Shortly after 11:30 PM, a young man drove up to the police line in a parking lot on West Florissant Avenue and said he had been shot in the leg. He climbed out of his car, dazed and limping, and appeared to have a wound near one ankle. He at first refused medical treatment, saying he didn't want to leave his gray Ford Mustang. It's all I have, he said.

Catharsis Revisited

A revision of my first poem ever published (2011): Catharsis

Is God more God at noon

Or midnight?

Man with neck-beard, plump,

Sits alone at lunch

Pretending to read a newspaper so

No one thinks he’s lonely.

All I know is I’m just a person

With acute desire

For tea on this cloudy morning.

The steam warms my face, clearing

My dry and cracked memories.

After reading an inscription: who

Made my desk in Guatemala?

Does sawdust cloud the factory air?

Does the Maker get splinters often?

Does he have two little boys in a corrugated tin shanty?

Yes. They stare up at him with wide brown eyes. Yes;

They invent games with trash.

I’ve never felt a Canadian winter but

I hear it’s like tyranny.

I think tyranny is a good thing

To dabble in.

But my twin bed is more comfortable:

Enveloped in blankets,

A body pillow my companion.

I want my writing to rival

The experience of being alive, but

I don’t know how to do that without discussing

Stepping on freshly chewed gum.

No matter how thoroughly I scour my shower

It still smells like—dorm shower. I wish I could grow

A flower garden in my bathroom. Certainly someone,

Somewhere, has tried.

A withered, bare-chested old man is clouded by

White hair.

He leans over with a pitcher

And smells jasmine, the humidity of the bathroom

Warming his face.

I saw it coming.

In the end a Couple will stare

Into the familiar set of

Soft hazel eyes, and say I do.

For the Rest the end will scour,

Like the raw skin of a scrape before it starts to bleed,

Like shattered teeth.


This is the opening piece from a collection of non-fiction written for my senior seminar.

There is no better place to start than at the sacrum; there is no better place to begin than in transition. 

Skeletal transition: the sacrum is inherently liminal. The place where our column of strength and structure, the spine, ends. The place from which that hideous vestigial tail sprouts. 

The sacrum fixes and tapers the chain of osteo-discontinuity—it is the border between wholeness and apartness. In this it represents humanity well. 

I expressed my humanity early on, stealing from my best friends. Maybe even earlier, somewhere in the breast feeding and napping. As a child I faked being asleep—feeling patronized. 

More childhood: selling trading cards during recess, playing house with the girls, elementary school fist fights, in-school suspension, little league baseball (drawing circles in the outfield dirt), pinewood derby, September Eleventh, anger management counseling (feeling patronized), out-of-school suspension.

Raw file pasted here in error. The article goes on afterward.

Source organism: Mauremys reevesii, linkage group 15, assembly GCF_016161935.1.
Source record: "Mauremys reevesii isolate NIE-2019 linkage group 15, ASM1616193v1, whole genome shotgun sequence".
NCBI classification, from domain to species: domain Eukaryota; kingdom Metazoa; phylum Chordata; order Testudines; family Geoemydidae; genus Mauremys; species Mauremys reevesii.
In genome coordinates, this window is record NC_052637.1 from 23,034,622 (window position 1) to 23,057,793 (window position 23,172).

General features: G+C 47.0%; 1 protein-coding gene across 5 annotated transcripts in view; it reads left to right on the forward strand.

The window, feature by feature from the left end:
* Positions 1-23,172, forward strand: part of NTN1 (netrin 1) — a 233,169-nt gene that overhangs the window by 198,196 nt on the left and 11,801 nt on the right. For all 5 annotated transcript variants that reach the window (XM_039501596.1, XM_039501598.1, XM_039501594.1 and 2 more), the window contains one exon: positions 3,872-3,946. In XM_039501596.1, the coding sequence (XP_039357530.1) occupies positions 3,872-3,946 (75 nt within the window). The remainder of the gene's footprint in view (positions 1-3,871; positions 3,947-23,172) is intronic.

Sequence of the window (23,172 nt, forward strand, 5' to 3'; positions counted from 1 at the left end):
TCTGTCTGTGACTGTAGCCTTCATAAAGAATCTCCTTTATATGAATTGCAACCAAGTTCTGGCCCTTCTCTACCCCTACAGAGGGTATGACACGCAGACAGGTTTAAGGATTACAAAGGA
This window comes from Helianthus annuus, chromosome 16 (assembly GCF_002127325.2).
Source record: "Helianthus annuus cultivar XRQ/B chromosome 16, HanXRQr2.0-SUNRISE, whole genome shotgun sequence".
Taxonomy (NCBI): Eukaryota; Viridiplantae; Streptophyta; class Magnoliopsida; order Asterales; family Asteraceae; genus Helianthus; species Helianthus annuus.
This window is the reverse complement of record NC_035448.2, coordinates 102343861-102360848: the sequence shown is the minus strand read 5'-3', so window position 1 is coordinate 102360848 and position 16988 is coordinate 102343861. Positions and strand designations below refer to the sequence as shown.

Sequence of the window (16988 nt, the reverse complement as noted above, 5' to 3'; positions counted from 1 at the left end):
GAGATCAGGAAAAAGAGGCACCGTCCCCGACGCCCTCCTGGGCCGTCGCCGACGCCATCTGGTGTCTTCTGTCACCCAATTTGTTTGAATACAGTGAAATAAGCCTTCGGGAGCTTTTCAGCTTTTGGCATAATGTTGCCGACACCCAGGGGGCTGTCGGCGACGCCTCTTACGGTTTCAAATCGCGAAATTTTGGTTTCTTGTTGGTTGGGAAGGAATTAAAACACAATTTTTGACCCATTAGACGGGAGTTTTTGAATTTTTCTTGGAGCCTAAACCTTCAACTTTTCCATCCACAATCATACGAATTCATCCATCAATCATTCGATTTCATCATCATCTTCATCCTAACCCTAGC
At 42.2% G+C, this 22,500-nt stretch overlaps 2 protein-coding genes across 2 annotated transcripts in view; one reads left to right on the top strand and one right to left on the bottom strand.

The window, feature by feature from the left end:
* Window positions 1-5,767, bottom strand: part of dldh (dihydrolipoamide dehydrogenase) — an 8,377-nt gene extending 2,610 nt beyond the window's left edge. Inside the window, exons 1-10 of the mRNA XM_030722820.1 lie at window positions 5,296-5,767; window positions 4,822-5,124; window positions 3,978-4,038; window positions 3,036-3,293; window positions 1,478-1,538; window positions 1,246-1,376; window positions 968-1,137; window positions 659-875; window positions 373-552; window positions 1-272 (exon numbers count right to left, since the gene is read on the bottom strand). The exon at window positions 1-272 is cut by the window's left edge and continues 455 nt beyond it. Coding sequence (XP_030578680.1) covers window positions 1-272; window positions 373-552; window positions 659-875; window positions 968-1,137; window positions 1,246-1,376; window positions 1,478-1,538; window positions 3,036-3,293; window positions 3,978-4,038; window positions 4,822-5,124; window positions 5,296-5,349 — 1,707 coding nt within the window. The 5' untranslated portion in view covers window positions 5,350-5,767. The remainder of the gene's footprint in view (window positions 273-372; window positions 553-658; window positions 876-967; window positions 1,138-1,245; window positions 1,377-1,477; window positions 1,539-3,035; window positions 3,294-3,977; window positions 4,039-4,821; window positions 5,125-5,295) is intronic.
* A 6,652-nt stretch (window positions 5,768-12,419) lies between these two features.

The sacrum usually begins as five distinct vertebrae, and then it starts to fuse during adolescence. How do bones fuse? Slowly. Calcium building on calcium, gravity slowly binding in ultimacy. 

These vertebrae are fully fused by the early thirties. My sacrum cries out to me: Hurry, while there’s still time! Live! Write! As if the only way these words can escape me is through those tiny, lightless gaps. 

How can I know anything! My bones aren’t even anchored yet. This text is nothing but a collection of microcosms and macrocosms, fallacies of various degrees. But still, I urge you to continue, like we all do, and suspend your disbelief.

My humanity was characterized primarily by independence, or perceived independence. I am arrogant enough to believe this to be universal. We share the same image in our DNA. Thought, emotion, humor, digestion, bones—we’re not so different, you and I.

Is worship in our DNA as well? Why are we pre-disposed to so many forms of devotion? If we prize freedom, why are we so quick to submit ourselves to substances, infatuations, ideologies, frameworks?

I am from the suburb that always sleeps. Very rarely did the world interfere with my understanding of it, rarely inserting difficulty or struggle from the outside.

But from the inside, the sacrum. While in high school I was overweight and I bussed tables at a kitsch restaurant. As a sixteen year old—lower back pain! The sacrum, like all parts of the body, mysteriously prone to pathos of all sorts.

So misleading, pain that comes from a bone with such angelic wings. Symmetric and central, yet a bone so humble, bowing forward in contrition.

So expected, pain that comes from a web of such alien sinew and skeleton. Slick and shiny spider webs binding the sacrum to the ancient hips and the quivering muscles. How monstrous are my insides! 

From the inside, the paralysis of depression, misty sorrow. 

It’s a question of cognitive dissonance: why do we fall short of our own moral standards?

It’s a question of corporal assonance. I believe that Nature (and our nature) is ambiguous, but I will try to convince us both otherwise. 

How were the ancients so adept at nomenclature? Sacrum, sacred. Some believe this holy bone was named so because it was offered in pagan sacrifice: it is the support of reproductive organs—the tangible lifeness. They believed that the soul of man resides there. I agree with them. 

We humans are our bodies: holy and corrupt, beautiful and monstrous.